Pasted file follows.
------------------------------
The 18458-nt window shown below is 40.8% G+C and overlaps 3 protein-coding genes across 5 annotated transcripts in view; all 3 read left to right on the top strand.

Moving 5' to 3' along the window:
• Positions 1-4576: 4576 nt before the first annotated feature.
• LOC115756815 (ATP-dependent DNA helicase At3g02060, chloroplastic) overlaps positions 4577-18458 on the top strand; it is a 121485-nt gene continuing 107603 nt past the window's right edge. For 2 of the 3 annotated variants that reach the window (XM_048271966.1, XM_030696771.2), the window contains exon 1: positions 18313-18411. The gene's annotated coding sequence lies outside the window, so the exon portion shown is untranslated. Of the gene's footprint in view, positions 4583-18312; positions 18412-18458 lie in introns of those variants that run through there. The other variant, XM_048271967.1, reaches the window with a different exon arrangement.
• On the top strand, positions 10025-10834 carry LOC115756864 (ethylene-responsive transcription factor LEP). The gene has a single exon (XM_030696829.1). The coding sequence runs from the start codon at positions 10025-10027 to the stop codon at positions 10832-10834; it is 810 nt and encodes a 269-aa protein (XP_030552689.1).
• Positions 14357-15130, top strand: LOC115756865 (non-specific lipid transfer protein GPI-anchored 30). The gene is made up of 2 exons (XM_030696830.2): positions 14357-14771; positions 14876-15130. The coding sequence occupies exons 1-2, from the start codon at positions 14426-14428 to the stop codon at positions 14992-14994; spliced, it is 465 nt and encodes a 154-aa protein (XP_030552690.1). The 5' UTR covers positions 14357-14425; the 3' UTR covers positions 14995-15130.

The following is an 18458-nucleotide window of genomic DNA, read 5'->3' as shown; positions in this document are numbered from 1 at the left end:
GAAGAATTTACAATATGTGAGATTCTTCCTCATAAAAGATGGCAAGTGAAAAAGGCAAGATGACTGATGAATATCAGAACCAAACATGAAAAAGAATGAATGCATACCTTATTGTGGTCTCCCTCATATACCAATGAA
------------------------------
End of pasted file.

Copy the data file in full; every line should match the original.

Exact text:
The 18458-nt window shown below is 40.8% G+C and overlaps 3 protein-coding genes across 5 annotated transcripts in view; all 3 read left to right on the top strand.

Moving 5' to 3' along the window:
• Positions 1-4576: 4576 nt before the first annotated feature.
• LOC115756815 (ATP-dependent DNA helicase At3g02060, chloroplastic) overlaps positions 4577-18458 on the top strand; it is a 121485-nt gene continuing 107603 nt past the window's right edge. For 2 of the 3 annotated variants that reach the window (XM_048271966.1, XM_030696771.2), the window contains exon 1: positions 18313-18411. The gene's annotated coding sequence lies outside the window, so the exon portion shown is untranslated. Of the gene's footprint in view, positions 4583-18312; positions 18412-18458 lie in introns of those variants that run through there. The other variant, XM_048271967.1, reaches the window with a different exon arrangement.
• On the top strand, positions 10025-10834 carry LOC115756864 (ethylene-responsive transcription factor LEP). The gene has a single exon (XM_030696829.1). The coding sequence runs from the start codon at positions 10025-10027 to the stop codon at positions 10832-10834; it is 810 nt and encodes a 269-aa protein (XP_030552689.1).
• Positions 14357-15130, top strand: LOC115756865 (non-specific lipid transfer protein GPI-anchored 30). The gene is made up of 2 exons (XM_030696830.2): positions 14357-14771; positions 14876-15130. The coding sequence occupies exons 1-2, from the start codon at positions 14426-14428 to the stop codon at positions 14992-14994; spliced, it is 465 nt and encodes a 154-aa protein (XP_030552690.1). The 5' UTR covers positions 14357-14425; the 3' UTR covers positions 14995-15130.

The following is an 18458-nucleotide window of genomic DNA, read 5'->3' as shown; positions in this document are numbered from 1 at the left end:
GAAGAATTTACAATATGTGAGATTCTTCCTCATAAAAGATGGCAAGTGAAAAAGGCAAGATGACTGATGAATATCAGAACCAAACATGAAAAAGAATGAATGCATACCTTATTGTGGTCTCCCTCATATACCAATGAA